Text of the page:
Protests in Thailand
For the past week protests have been intensifying and picking up steam in Thailand where the National United Front of Democracy Against Dictatorship, also known as the “Red Shirts,” a political movement that has its grass-roots support and base within the poor (and especially rural) population, has been calling for the dissolving of parliament, for the prime minister to step down, and to call for new elections.
The Red Shirts burst onto the scene (for international news services, anyway) when the royalist military and the business elite conspirted to overthrow then billionaire prime minister Thaksin who held liberal-leftist policies that were popular amongst certain segments of the working class and the rural population. Thaksin eventually had to flee the country and was replaced by royalist politicians at the behest of the army.
The protests came to a head last weekend when the royalist army clashed with protesters causing the death of over 20 people. The bloodshed has actually caused the heads of the army to rethink their position by stating that the only solution to the crisis might be to dissolve parliament and call for elections.
Andrew Brown and Kevin Hewison stated that after Thaksin’s Thai Rak Thai (TRT) party won a landslide victory in 2005, based in part of its efforts to organize the rural population of poor farmers and peasants:
the TRT’s policies have stressed the need to address inequality and poverty. For domestic capitalists, the TRT has emphasized reforms that provided opportunities for companies to restructure and enhance competitiveness and profitability. Domestic businesses have supported the TRT because the economic crisis threatened not only to change the ways in which business operated, but also threatened the economic power of the capitalist class. The TRT thus became the primary vehicle for domestic capital to oppose the economic reforms brokered by the Chuan Leekpai-led government with the International Monetary Fund (IMF).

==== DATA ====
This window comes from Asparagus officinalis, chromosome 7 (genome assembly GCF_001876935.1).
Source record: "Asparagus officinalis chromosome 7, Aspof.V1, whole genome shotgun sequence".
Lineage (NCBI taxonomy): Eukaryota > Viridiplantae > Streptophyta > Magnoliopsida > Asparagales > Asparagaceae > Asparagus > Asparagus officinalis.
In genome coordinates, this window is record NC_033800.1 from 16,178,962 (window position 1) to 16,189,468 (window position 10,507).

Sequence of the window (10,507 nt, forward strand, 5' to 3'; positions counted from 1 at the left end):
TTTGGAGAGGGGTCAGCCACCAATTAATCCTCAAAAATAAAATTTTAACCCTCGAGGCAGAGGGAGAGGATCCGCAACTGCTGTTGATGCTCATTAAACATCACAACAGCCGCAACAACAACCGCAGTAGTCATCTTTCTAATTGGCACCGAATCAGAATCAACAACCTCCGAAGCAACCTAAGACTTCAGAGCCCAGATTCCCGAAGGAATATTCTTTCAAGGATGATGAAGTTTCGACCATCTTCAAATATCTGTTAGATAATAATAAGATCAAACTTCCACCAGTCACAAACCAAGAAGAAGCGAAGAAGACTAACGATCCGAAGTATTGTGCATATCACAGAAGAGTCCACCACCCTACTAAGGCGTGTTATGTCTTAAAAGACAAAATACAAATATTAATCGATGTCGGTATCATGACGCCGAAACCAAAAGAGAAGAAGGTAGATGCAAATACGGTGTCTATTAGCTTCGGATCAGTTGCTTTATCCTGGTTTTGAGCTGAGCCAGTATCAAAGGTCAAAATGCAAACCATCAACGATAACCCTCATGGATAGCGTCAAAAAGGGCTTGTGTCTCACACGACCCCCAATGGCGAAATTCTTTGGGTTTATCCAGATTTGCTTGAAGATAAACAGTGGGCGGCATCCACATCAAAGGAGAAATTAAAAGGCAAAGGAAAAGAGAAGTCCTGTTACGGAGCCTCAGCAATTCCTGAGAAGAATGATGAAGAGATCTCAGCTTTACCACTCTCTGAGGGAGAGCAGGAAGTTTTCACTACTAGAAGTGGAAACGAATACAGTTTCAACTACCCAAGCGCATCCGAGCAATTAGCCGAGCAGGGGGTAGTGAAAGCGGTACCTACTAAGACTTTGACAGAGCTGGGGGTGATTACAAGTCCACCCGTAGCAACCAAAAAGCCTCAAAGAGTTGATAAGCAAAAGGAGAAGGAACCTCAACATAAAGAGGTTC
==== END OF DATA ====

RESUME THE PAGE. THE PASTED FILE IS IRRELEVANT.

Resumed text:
While the Thaksin was no radical his party’s policies were, to a certain extent, benefiting the country it its fight against international capital and IMF policies. So, while we heard back in 2006 that protesters took to the streets to oppose Thaksin’s “grip on power” these little tid-bits of information can help us re-orientate our perspective a little in seeing why many of the international business class, the business elite that benefited from IMF policies, the royalists, and the capitalist class opposed Thaksin’s coalition government.
We all should be looking at the recent protests in Thailand with general interests and should also be on the lookout for overly generalizing this complex situation as either completely worker vs. capitalist or pro-poor capitalist Thaksin vs. reactionary capitalist royalists.